What’s this then?
I have been using Arduino for a number of years and I feel like I have pushed it’s audio capabilities. You can do some pretty good peak metering with the 10-bit ADCs (If you get comfortable with configuring the atmega’s registers), even a bit of FFT. But output wise, unless you use a decent audio codec, which seems like over kill for an 8bit MCU, your audio output will always be winey and noisy.
So, I bravely decided to leave the confort of Arduino and looked around for something with a 16-bit DAC. I found Microchip’s 16-bit dsPIC33F range. Some of them are designed for voice recording and playback, so while I may not get high fidelity audio with it, it’s a good place to start. And with on-board DSP, if I suddenly become some sort of signal wizard, I can have a go at that too!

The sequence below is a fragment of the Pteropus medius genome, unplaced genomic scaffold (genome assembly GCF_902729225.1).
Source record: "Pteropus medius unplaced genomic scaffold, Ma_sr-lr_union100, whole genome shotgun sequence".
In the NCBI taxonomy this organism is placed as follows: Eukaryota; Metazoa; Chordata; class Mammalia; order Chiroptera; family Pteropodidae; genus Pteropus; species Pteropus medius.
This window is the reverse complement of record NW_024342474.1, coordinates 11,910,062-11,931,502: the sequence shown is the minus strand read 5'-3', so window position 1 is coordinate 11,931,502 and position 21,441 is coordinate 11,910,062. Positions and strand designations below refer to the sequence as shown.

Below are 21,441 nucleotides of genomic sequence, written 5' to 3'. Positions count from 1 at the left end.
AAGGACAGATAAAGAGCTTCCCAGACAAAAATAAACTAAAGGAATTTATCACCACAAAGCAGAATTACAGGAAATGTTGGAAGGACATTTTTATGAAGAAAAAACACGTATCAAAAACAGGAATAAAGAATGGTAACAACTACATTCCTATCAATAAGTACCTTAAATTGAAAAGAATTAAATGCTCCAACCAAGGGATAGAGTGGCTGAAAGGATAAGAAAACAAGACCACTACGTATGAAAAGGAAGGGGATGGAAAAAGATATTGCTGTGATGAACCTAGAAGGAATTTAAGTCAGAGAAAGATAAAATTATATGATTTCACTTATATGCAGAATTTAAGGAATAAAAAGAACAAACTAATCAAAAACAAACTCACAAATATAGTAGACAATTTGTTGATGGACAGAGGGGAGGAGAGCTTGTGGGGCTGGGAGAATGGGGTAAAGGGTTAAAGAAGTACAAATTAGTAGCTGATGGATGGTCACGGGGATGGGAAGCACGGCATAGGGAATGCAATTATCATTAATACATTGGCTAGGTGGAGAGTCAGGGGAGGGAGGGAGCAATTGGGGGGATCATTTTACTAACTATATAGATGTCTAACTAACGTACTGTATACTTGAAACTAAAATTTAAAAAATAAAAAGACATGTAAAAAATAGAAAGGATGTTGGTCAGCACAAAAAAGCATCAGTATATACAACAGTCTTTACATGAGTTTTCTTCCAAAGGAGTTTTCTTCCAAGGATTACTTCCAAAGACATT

My own development board
First thing I need to do is make a development board to get to grips with the basic analogue & digital IOs and PIC architecture. I’d rather do this than buy a dev board because then I know I can reproduce my own design when it comes to developing a product. I read the datasheets on and off for about 2 months and four attempts later I have a working Arduino – style development board – sweet!
During this process I managed to become proficient enough at SMD soldering to confidently design with all SMD parts.
This video helped me out: http://www.youtube.com/watch?v=MqivHi7Qjvk
I bought a crappy cheap Atten 858D+ hot air gun, which I have heard often have dangerous wiring fault… so far I’m ok!!
So here’s a terrible pic of my first working board:
It’s a bit of a mess but it works really well and so I finally have a design I can add to in eagle.
What do I want from the dsPIC?
Midi IO – USART – Check
SD Card – SPI
DMX – too hard..
16 bit audio output – DAC – Check
Audio in – codec
I found that using the internal RC oscillator in PLL mode was enough to run the chip at maximum speed, which is plenty for audio reproduction.
Work in progress!